It didn’t turn out well. In the next several years, Colleen was caught committing public aid fraud and spent three more stints in jail. Things got really bad around a decade ago, when, she says, “I got caught up with the wrong people.”
The group in Rockford would steal checks and cavort around suburban Chicago, visiting big box stores like Walmart, K-Mart, and Home Depot, writing stolen checks for merchandise and re-selling the goods.
In September 2009, she told the group she would write one final check for one more batch of stolen Walmart merchandise, and there would be no more.
“I just had that feeling,” she says. “I was done with the group.”
And yet. Five months later, she got a call from her ex, saying the police had shown up looking for her. It turns out the check she wrote at Walmart was stolen from a judge’s wife; police had caught Colleen forging the stolen check on video surveillance.
Colleen got scared. She ran. She left Rockford, heading to Springfield for five months and staying with a friend. Another friend convinced her to head to Las Vegas, but to do so, she had to go back through Rockford. She booked a bus ticket that took her through Rockford, texted her best friend she was heading over, and she says when she showed up at the bus station, “police were everywhere you could imagine.”
She was sent to Logan Correctional Center for a year, and then spent three and a half years at Decatur Correctional Center. At the same time, her two sons had received a prison sentence for arson. Her whole family was incarcerated at once.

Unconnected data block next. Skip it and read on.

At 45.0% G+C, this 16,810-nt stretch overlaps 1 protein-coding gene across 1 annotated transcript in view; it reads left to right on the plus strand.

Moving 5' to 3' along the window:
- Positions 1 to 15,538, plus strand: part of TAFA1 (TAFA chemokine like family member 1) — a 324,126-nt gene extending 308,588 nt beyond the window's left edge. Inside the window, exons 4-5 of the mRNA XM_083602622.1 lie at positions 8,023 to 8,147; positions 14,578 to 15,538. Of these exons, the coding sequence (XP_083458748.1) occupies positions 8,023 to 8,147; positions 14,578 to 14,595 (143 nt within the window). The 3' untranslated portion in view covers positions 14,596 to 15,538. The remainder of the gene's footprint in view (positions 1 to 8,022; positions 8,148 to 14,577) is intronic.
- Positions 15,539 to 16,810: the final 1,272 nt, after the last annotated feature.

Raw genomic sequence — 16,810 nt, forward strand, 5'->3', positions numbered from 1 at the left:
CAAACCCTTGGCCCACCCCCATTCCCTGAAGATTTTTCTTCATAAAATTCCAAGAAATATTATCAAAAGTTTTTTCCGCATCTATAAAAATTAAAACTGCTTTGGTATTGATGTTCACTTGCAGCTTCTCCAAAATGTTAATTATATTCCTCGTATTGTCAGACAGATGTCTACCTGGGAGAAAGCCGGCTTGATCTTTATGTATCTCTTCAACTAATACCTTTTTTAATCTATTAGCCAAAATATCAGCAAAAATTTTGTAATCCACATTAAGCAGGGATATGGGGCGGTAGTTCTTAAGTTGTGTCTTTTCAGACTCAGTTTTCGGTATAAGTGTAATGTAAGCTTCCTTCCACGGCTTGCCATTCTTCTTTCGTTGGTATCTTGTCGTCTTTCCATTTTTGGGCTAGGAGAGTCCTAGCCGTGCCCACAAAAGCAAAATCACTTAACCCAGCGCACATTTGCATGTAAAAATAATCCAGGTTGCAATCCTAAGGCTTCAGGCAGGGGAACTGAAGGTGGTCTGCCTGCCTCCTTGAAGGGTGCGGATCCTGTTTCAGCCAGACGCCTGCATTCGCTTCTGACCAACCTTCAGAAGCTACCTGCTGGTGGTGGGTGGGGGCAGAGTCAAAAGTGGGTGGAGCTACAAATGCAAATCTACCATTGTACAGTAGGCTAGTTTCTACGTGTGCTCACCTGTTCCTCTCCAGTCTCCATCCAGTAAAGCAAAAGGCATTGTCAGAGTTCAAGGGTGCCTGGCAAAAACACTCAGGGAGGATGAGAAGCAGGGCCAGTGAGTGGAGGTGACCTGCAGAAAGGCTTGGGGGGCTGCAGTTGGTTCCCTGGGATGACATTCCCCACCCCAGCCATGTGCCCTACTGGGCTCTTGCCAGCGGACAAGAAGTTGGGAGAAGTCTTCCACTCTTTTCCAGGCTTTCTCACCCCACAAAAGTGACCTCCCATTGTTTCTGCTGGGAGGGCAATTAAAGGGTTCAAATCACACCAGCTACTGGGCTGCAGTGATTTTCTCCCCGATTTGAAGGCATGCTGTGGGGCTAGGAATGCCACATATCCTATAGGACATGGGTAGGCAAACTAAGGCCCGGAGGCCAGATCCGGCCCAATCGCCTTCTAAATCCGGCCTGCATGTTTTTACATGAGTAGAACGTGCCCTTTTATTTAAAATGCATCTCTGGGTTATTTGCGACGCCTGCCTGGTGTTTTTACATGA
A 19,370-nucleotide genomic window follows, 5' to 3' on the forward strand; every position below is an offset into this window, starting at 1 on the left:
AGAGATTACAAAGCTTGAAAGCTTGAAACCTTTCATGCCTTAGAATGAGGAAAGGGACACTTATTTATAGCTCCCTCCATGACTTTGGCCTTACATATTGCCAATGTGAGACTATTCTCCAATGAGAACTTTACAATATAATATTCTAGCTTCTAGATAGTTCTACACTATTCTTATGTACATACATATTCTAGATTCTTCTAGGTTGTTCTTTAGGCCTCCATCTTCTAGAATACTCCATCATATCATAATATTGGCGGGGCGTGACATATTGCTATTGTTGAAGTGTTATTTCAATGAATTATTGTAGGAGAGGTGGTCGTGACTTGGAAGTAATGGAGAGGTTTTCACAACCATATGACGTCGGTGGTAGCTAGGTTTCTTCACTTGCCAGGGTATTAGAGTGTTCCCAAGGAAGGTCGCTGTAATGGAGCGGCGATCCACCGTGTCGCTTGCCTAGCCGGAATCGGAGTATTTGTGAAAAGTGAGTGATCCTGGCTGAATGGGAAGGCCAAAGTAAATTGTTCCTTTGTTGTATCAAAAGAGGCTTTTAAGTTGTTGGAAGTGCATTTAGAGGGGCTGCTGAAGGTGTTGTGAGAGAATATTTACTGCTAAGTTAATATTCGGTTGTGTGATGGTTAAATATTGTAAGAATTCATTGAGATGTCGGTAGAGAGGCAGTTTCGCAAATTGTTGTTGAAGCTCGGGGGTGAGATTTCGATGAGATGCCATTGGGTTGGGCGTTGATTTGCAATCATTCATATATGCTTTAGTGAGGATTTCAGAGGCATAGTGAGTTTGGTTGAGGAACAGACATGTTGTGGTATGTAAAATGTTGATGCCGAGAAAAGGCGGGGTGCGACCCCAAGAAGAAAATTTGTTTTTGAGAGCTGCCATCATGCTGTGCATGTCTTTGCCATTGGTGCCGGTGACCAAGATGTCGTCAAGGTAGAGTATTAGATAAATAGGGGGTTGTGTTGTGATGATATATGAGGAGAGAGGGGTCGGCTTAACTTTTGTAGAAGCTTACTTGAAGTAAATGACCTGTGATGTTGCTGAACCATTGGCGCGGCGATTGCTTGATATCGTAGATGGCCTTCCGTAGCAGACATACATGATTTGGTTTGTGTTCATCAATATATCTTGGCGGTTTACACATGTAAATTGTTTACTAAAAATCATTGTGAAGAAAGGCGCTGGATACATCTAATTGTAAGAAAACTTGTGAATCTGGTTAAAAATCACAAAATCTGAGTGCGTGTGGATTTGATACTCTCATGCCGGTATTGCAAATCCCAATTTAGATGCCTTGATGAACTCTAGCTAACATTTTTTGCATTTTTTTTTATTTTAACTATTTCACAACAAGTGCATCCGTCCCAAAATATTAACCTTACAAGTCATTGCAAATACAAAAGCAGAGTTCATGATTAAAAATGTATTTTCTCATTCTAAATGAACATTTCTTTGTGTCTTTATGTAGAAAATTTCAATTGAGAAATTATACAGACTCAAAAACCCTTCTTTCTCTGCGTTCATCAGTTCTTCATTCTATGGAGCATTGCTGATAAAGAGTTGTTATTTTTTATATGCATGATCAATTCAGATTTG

Her inmate number—R36357—followed Colleen around from prison to prison.
At the time, Colleen says, “I was still rebellious. I was still mad.”
Life at Decatur, she says, felt so hard. For health reasons—a hernia and respiratory issues—she couldn’t perform a job. She received $14.70 a month. She heard from her sons over the phone every couple of weeks. Sometimes, they wrote her letters. Some women in the prison treated her with kindness, every so often offering her an extra bag of noodles.
One day, a few weeks after arriving at Logan, she read in the newspaper that a 67-year-old man had been killed in a home invasion. Later that day, she got a call from the jail staff asking her how to reach Jim, the man she had been dating at the time. She realized the murdered man had been Jim.
She was shocked. She immediately went into grieving, helped by a counselor at the prison.
“Some say it was a blessing that I was incarcerated [at the time of the home invasion] because who knows what would have happened if I would have been there, too,” she says.
Jim’s death also ruled out one of Colleen’s options for where to go after she finished serving her sentence.
As she processed his death, figuring out how to occupy her time in prison took the largest toll on Colleen.
She attended a church service every other Saturday. She joined a few Bible studies. She signed up for Bible classes in the mail. And in those long stretches during the day, she got curious about the Bible itself.
She would take a Bible into the day room of the prison for three to four hours at a time. Colleen had a system: Write down the first verse of a book of the Bible. Flip to the last chapter of the book. Write down the first verse of the last chapter in the book. For single-chapter books like I John, Jude, and Philemon, she devised a different method of writing verses. She wrote down verses for every single book, even obscure ones in Nahum and Numbers.